Bee death probe is targeting specific viruses
by Kathy Keatley Garvey
August 12, 2008
• Cause of Colony Collapse Disorder still eludes science
• Will study an antiviral strategy in honey bees
Michelle Flenniken near an apiary in Grass Valley. (Photo by Kim Fondrk)
Insect virus researcher Michelle Flenniken, a postdoctoral scholar in the Department of Microbiology and Immunology at the University of California, San Francisco, the newly selected Häagen-Dazs Postdoctoral Fellow at UC Davis, is hot on the trail of the killer of America’s honey bee population.
“We’re hoping that Michelle Flenniken’s expertise in molecular virology will lead to understanding one of the factors contributing to colony collapse disorder and lead to strategies that increase honeybee survival,” says Lynn Kimsey, head of the Department of Entomology and director of the Bohart Museum of Entomology.
Colony collapse disorder occurs when bees mysteriously abandon their hives, often leaving behind immature bees and honey. The nation's beekeepers have reported losing from one-third to 100 percent of their bees over the last two years.
Skilled in multidisciplinary research -- molecular biology, microbiology, chemistry and cell biology – Ms. Flenniken will focus on the biology of honeybee viruses, specifically the role of RNA interference (RNAi) in the honeybee antiviral immune responses, says Ms. Kimsey.
RNA, short for ribonucleic acid, carries genetic information of viruses. RNAi is a mechanism that inhibits gene expression.
“I hypothesize that RNAi can be used as an antiviral strategy in honey bees,” says Ms. Flenniken. She will investigate the role of the RNAi machinery in virus infection and attempt to limit virus production in the bees by priming their RNAi machinery with viral specific double-stranded RNA. Ms. Flenniken has been identifying the viruses present in the hives of San Francisco Hobby Beekeepers and research collaborators.
“Most bees have viruses, particularly common is Kashmir bee virus,” says UC Davis apiculturist Eric Mussen. “In fact, we’d be surprised to find a bee not carrying some type of virus.”
Mr. Mussen notes that honey bees are responsible for pollinating more than 100 U. S. crops, including fruits, vegetables, nuts and seeds. One-third of the American diet is pollinated by honey bees.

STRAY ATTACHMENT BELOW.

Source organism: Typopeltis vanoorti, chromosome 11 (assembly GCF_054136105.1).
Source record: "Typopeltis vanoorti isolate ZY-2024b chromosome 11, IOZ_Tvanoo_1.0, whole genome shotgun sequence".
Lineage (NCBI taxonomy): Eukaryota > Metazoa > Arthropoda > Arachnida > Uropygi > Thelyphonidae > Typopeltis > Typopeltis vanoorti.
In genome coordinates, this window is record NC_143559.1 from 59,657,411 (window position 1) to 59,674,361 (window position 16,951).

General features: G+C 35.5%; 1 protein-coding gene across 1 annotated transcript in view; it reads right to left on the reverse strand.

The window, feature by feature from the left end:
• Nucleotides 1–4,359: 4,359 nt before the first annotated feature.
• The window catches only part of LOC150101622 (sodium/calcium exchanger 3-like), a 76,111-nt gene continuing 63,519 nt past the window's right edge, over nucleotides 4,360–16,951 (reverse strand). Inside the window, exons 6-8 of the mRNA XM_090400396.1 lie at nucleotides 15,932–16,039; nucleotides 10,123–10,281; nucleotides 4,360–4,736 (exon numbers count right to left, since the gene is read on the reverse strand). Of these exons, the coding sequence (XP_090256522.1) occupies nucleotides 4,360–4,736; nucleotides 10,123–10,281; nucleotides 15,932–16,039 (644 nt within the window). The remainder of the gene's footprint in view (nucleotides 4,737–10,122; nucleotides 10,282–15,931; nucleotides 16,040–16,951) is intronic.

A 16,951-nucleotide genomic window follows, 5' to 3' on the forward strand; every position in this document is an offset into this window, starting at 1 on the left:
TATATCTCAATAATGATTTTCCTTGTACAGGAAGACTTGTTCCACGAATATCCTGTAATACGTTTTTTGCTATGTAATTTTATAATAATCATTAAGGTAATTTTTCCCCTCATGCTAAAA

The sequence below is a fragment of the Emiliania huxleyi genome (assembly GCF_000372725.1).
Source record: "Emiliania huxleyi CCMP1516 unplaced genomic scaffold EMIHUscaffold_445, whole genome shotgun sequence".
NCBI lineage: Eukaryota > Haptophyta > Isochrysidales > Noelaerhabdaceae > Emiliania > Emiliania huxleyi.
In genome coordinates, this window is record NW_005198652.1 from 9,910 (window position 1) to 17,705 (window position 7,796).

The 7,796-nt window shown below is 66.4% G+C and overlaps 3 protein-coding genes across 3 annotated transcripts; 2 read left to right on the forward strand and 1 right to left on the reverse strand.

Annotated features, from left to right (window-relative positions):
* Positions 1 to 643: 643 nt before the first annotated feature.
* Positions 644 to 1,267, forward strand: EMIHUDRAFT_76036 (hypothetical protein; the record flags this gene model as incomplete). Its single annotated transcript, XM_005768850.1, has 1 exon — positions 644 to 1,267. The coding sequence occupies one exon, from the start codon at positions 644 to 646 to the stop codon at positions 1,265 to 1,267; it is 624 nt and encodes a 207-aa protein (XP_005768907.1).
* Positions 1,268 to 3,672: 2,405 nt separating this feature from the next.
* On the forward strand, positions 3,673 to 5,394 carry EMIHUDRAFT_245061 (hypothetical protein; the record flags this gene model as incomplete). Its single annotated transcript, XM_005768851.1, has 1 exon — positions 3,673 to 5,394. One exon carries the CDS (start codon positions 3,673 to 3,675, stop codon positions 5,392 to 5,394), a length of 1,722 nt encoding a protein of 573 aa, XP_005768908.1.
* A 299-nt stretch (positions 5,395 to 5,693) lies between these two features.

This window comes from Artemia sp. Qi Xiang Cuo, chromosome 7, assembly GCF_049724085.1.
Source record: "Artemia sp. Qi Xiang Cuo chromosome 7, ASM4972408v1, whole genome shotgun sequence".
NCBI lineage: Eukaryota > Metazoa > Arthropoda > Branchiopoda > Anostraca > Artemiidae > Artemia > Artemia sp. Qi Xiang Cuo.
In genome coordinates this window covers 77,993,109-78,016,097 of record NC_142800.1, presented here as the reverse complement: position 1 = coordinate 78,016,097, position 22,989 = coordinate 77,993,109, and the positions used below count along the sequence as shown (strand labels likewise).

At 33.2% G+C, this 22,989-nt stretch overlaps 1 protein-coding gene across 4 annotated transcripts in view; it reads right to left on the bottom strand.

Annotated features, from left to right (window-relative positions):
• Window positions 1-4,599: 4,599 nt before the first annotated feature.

In addition to Kashmir bee virus, Ms. Flenniken hopes to investigate deformed wing virus, sacbrood virus, acute bee paralysis virus, chronic bee paralysis virus, black queen cell virus, and Israeli acute paralysis virus.
For Ms. Flenniken, bees sort of run in the family.
Her parents completed a beekeeping course at Iowa State University and gifted her with the equipment, including a hat and veil, bee brush, hive tool and “a lot of good beekeeping books,” she says.
“I think bees are really interesting and look forward to learning more about them. I am really excited about this research topic because it encompasses molecular biology, ecology, environmental science, and global food production and health,” she says.
Ms. Flenniken is supported by an A.P. Giannini Foundation Postdoctoral Fellowship for her work in RNAi. Her graduate work was supported by the Ruth L. Kirschstein National Research Service Award from the National Institutes of Health; and the Louis V. and Norma Smith Fellowship, Department of Microbiology, Montana State University.
Häagen-Dazs, a unit of Nestle S.A. (NYSE: NSRGY [ADR]), last February gave UC Davis $100,000 to address the bee population decline with the money being spent on sustainable pollination research, target colony collapse disorder, and support a postdoctoral researcher.
Häagen-Dazs also launched a Web site (www.helpthehoneybees.com) and created an advisory board that includes UC Davis and University of Pennsylvania bee specialists.
(About the writer: Kathy Keatley Garvey is a communications specialist with the Department of Entomology at UC Davis.)